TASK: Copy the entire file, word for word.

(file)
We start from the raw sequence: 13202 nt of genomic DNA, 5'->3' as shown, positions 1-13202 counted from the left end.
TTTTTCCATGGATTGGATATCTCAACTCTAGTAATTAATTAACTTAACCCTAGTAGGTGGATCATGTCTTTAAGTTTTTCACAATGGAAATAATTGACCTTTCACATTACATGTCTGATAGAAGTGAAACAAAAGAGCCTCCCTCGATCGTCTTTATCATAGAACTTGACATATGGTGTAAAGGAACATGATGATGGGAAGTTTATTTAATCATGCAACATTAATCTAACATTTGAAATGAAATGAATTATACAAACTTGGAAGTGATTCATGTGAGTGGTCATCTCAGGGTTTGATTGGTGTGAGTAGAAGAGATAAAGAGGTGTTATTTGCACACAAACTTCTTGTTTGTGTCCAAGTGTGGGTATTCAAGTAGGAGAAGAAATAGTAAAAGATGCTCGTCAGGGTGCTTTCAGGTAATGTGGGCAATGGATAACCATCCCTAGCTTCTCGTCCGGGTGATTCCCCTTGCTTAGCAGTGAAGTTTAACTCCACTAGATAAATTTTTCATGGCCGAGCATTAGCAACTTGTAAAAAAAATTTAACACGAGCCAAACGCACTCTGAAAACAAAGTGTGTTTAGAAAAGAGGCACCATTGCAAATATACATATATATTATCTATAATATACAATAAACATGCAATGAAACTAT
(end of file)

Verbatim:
We start from the raw sequence: 13202 nt of genomic DNA, 5'->3' as shown, positions 1-13202 counted from the left end.
TTTTTCCATGGATTGGATATCTCAACTCTAGTAATTAATTAACTTAACCCTAGTAGGTGGATCATGTCTTTAAGTTTTTCACAATGGAAATAATTGACCTTTCACATTACATGTCTGATAGAAGTGAAACAAAAGAGCCTCCCTCGATCGTCTTTATCATAGAACTTGACATATGGTGTAAAGGAACATGATGATGGGAAGTTTATTTAATCATGCAACATTAATCTAACATTTGAAATGAAATGAATTATACAAACTTGGAAGTGATTCATGTGAGTGGTCATCTCAGGGTTTGATTGGTGTGAGTAGAAGAGATAAAGAGGTGTTATTTGCACACAAACTTCTTGTTTGTGTCCAAGTGTGGGTATTCAAGTAGGAGAAGAAATAGTAAAAGATGCTCGTCAGGGTGCTTTCAGGTAATGTGGGCAATGGATAACCATCCCTAGCTTCTCGTCCGGGTGATTCCCCTTGCTTAGCAGTGAAGTTTAACTCCACTAGATAAATTTTTCATGGCCGAGCATTAGCAACTTGTAAAAAAAATTTAACACGAGCCAAACGCACTCTGAAAACAAAGTGTGTTTAGAAAAGAGGCACCATTGCAAATATACATATATATTATCTATAATATACAATAAACATGCAATGAAACTAT